Looking South

If you were standing at the north pole, the celestial equator would coincide with your local horizon. As you travel the 50 degrees southward to Boulder, the celestial equator will appear to tilt up by an identical angle; that is, the altitude of the celestial equator above the South cardinal point is 50 deg from the latitude of Boulder. Your local meridian is the line passing directly overhead from the north to south celestial poles, and hence coincides with 180 degrees azimuth. Generally speaking, then,

Altitude of the intersection of the celestial equator with the meridian = 90 deg - Latitude

Since the celestial equator is 50 deg above our southern horizon, any star with a declination less than -50 deg is circumpolar around the south pole, and will never be seen from Boulder.

Declination of southern circumpolar stars < Latitude - 90 deg

The sidereal time (right ascension on the meridian) is 19h 43m - only 7 minutes different from our estimate.

Looking East

The celestial equator meets the observer's local horizon exactly at an azimuth of 90 deg; this is always true, regardless of the observer's latitude:

The celestial equator always intersects the east and west cardinal points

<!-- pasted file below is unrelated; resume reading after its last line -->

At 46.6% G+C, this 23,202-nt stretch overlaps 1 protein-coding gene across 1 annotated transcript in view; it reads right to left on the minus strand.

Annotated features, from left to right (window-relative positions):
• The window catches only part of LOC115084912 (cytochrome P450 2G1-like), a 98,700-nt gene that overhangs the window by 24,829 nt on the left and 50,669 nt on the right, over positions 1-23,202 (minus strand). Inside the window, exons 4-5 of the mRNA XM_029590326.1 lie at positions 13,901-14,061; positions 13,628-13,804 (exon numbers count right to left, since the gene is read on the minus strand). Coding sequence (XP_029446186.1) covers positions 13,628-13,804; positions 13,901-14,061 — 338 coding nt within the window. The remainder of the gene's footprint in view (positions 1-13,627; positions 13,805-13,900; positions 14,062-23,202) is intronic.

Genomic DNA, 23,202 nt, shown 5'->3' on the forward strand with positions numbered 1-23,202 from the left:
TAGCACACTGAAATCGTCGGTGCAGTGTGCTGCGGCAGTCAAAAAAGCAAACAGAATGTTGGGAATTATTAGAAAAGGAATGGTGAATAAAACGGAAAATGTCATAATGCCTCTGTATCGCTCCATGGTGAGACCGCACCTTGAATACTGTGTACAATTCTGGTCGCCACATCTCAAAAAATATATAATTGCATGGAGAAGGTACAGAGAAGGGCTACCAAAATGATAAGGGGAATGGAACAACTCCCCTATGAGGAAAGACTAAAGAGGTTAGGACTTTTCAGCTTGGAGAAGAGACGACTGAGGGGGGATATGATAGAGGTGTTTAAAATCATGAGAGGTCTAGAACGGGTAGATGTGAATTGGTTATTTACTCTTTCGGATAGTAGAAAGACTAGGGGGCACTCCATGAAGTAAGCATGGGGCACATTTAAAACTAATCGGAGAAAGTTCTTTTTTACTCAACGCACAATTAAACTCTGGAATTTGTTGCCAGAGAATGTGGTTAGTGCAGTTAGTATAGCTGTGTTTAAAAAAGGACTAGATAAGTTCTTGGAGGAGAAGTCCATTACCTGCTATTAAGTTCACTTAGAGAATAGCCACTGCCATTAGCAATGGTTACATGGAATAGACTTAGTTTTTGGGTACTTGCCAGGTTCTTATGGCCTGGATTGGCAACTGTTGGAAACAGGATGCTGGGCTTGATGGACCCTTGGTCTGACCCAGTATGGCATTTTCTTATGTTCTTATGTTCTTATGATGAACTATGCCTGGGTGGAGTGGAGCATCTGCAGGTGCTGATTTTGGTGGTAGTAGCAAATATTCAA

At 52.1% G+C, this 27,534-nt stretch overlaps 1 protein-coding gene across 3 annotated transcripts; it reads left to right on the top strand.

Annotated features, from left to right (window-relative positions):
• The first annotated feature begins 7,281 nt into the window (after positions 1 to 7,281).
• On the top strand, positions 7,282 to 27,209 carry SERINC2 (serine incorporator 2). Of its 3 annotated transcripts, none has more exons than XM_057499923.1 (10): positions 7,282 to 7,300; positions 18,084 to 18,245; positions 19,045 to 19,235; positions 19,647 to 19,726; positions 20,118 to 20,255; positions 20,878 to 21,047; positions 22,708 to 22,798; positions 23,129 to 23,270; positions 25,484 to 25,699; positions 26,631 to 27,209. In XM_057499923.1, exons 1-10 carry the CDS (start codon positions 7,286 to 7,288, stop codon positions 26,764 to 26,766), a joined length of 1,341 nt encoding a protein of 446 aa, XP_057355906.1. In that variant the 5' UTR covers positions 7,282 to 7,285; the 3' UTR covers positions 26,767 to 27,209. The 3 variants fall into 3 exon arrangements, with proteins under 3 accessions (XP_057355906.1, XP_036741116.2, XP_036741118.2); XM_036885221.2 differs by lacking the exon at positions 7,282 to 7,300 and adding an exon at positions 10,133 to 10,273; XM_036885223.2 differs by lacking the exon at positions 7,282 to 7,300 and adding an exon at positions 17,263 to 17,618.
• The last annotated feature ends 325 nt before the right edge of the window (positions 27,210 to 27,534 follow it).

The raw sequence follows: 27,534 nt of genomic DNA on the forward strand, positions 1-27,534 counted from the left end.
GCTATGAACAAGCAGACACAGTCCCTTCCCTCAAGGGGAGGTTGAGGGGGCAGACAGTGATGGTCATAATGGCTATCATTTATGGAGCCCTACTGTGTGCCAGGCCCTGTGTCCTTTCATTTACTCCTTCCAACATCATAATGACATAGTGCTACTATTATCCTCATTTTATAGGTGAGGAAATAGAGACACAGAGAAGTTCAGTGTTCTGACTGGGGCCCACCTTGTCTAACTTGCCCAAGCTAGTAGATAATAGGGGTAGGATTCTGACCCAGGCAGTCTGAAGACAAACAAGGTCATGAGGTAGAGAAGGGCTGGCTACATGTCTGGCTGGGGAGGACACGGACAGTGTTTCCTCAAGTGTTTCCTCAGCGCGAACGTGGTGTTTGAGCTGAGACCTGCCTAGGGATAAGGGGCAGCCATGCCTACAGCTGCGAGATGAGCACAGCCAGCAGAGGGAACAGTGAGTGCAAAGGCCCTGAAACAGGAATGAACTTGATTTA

At the intersection point, the celestial equator makes an angle of 50 deg with the local horizon; in general,

The intersection angle between celestial equator and horizon = 90 deg - Latitude

Our view of the eastern horizon at this particular time includes the Great Square of Pegasus, which is useful for locating the point of the vernal equinox. The two easternmost stars of the Great Square both lie on approximately 0 hours of right ascension. The vernal equinox lies in the constellation of Pisces about 15 degrees south of the Square.

Looking Up

From a latitude of 40 deg, an object with a declination of +40 deg will, at some point in time during the day or night, pass directly overhead through the zenith. In general

Declination at zenith = Latitude of observer

The 24 Ephemeris Stars in the SBO Catalog of Astronomical Objects have Object Numbers ranging from #401 to #424. Each of these moderately-bright stars passes near the zenith (within 10 deg or so) over the course of 24 hours. At any time, the ephemeris star nearest the zenith will usually be the star whose last two digits equals the sidereal time (rounded to the nearest hour). For example, at the current sidereal time (19h 43m), the zenith ephemeris star is #420 (d Cygni).

At this time of the year (late summer) and at this time of night (mid-evening), the three prominent stars of the Summer Triangle are high in the sky: Vega (in Lyra the lyre), Deneb (at the tail of Cygnus the swan), and Altair (in Aquila the eagle). However, the Summer Triangle is not only high in the sky in summer, but at any period during the year when the sidereal time equals roughly 20 hours: just after sunset in October, just before sunrise in May, and even around noontime in January (though it won't be visible because of the Sun).